“We welcome their voices as being critically important to informing the alliance of their perspectives and insights, as well as how they wish other nation states respond to the intensifying dynamics in their region.”

Meanwhile, IPAC said bilateral security agreements, like the one between the Solomons and Beijing, was an example of the “divide and conquer” strategy being applied by the CCP to undermine regional groups like the Pacific Islands Forum.

“We, therefore, call on our governments to continue to make clear to the People’s Republic of China government—and any other government looking to involve themselves in our region—that any attempts to militarise the Pacific Islands are unwelcome and unacceptable,” IPAC said. “Democracies must stand together to uphold the peace and stability of the region.”

Beijing Capitalising on Weakening Democracies

IPAC’s new Forum will need to move fast given the ongoing instability of democratic institutions across several Pacific nations—many of which incidentally have close ties to Beijing.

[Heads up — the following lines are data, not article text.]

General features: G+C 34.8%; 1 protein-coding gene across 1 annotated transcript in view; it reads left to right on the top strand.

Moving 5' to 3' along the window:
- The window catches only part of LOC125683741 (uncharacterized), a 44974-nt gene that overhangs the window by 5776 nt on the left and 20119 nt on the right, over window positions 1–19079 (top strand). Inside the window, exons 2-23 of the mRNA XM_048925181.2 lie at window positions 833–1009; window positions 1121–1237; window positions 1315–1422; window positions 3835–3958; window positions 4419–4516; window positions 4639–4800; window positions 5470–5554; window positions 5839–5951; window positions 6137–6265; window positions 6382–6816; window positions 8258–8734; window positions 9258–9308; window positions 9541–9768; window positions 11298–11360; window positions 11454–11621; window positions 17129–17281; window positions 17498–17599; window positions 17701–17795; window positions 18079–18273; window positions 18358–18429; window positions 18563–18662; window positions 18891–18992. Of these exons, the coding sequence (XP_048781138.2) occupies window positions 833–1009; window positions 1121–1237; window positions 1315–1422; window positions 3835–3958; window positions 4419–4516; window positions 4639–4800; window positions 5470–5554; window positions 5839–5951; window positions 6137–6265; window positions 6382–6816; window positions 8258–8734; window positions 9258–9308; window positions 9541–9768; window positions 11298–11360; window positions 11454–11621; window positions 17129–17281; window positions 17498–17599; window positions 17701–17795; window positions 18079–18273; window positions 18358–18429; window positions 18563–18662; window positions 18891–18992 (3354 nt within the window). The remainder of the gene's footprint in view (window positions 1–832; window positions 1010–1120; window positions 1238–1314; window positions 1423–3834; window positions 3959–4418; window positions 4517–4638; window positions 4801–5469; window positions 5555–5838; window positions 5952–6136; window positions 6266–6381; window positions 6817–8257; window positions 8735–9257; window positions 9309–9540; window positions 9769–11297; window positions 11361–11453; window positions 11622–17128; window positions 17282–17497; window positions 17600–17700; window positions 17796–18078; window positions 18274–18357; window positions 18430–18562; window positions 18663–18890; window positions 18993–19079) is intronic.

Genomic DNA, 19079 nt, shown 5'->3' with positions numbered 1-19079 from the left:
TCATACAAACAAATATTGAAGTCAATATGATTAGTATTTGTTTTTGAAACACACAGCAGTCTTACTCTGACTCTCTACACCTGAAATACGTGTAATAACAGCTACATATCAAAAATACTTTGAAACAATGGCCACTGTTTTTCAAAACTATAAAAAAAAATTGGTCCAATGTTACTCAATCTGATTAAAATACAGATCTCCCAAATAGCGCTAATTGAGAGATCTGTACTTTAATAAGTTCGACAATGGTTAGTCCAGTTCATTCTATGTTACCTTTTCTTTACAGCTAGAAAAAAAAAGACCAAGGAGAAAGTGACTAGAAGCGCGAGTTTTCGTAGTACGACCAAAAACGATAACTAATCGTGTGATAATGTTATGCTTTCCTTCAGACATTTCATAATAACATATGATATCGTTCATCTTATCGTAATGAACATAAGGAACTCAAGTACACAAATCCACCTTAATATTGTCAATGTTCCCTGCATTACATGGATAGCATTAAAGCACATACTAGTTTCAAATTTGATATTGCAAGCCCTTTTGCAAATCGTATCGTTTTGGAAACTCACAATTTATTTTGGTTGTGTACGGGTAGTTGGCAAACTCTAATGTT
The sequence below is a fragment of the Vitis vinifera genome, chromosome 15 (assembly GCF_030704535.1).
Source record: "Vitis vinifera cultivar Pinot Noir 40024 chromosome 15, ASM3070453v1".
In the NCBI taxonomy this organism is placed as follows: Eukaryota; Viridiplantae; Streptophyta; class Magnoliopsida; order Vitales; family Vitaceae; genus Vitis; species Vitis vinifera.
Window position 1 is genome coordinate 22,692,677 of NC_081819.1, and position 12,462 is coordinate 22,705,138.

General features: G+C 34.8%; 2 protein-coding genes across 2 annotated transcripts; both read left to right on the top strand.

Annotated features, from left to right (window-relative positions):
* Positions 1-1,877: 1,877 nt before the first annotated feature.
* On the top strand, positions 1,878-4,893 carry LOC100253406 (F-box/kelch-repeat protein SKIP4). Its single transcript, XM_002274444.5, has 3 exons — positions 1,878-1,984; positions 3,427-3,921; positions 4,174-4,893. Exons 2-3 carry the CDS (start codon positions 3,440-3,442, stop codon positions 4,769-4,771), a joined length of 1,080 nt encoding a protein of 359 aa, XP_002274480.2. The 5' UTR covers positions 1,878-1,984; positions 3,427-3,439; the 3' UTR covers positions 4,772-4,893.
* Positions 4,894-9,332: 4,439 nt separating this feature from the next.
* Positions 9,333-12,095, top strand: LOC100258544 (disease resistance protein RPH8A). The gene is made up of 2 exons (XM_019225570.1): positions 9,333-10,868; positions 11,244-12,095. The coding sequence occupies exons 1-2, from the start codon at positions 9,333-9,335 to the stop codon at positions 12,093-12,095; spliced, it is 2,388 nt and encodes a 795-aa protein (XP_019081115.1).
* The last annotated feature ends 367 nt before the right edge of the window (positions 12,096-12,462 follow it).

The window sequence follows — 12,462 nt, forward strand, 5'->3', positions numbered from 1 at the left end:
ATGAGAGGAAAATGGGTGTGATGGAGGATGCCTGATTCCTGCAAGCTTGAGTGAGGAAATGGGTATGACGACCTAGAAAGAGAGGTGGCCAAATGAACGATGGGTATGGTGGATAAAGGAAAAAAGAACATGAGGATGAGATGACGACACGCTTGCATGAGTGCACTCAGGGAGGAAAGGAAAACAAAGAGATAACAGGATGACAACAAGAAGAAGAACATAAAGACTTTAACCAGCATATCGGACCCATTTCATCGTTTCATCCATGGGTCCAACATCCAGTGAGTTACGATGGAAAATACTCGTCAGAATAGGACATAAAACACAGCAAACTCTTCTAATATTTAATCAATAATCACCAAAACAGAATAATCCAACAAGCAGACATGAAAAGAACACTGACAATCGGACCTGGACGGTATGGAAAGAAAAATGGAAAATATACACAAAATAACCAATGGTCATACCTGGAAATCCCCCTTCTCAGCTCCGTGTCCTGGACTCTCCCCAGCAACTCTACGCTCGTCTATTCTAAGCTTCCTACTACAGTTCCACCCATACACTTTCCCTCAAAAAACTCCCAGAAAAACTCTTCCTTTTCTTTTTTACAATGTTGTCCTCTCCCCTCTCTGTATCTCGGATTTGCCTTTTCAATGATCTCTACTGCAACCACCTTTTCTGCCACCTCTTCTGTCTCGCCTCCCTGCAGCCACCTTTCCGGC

Last week, the government of pro-Beijing Prime Minister Bob Loughman dissolved the country’s Parliament to avoid a no-confidence motion being heard.

Loughman has faced pressure for months after attempting to change the nation’s Constitution to extend term limits from four to five years, and also to allow foreign nationals to hold office—there is a large population of Chinese nationals in the region.

Epoch Times Photo
Vanuatu Prime Minister Bob Loughman speaks at a panel discussion during the Pacific Islands Forum (PIF) in Suva, Fiji, on July 12, 2022. (William West/AFP via Getty Images)

A week earlier, three Tongan MPs were removed from Parliament after the country’s Court of Appeal found them guilty of bribing voters.

While Kiribati authorities attempted to deport Australian Judge David Lambourne, who serves on the high court of the Pacific nation, Lambourne is also the husband of opposition leader Tessie Lambourne, who he says faces pressure to quit politics.

The judge said there was “strong circumstantial evidence” that China policy was a defining factor for the government’s role in trying to deport him, given the opposition leader’s strong support for Taiwan.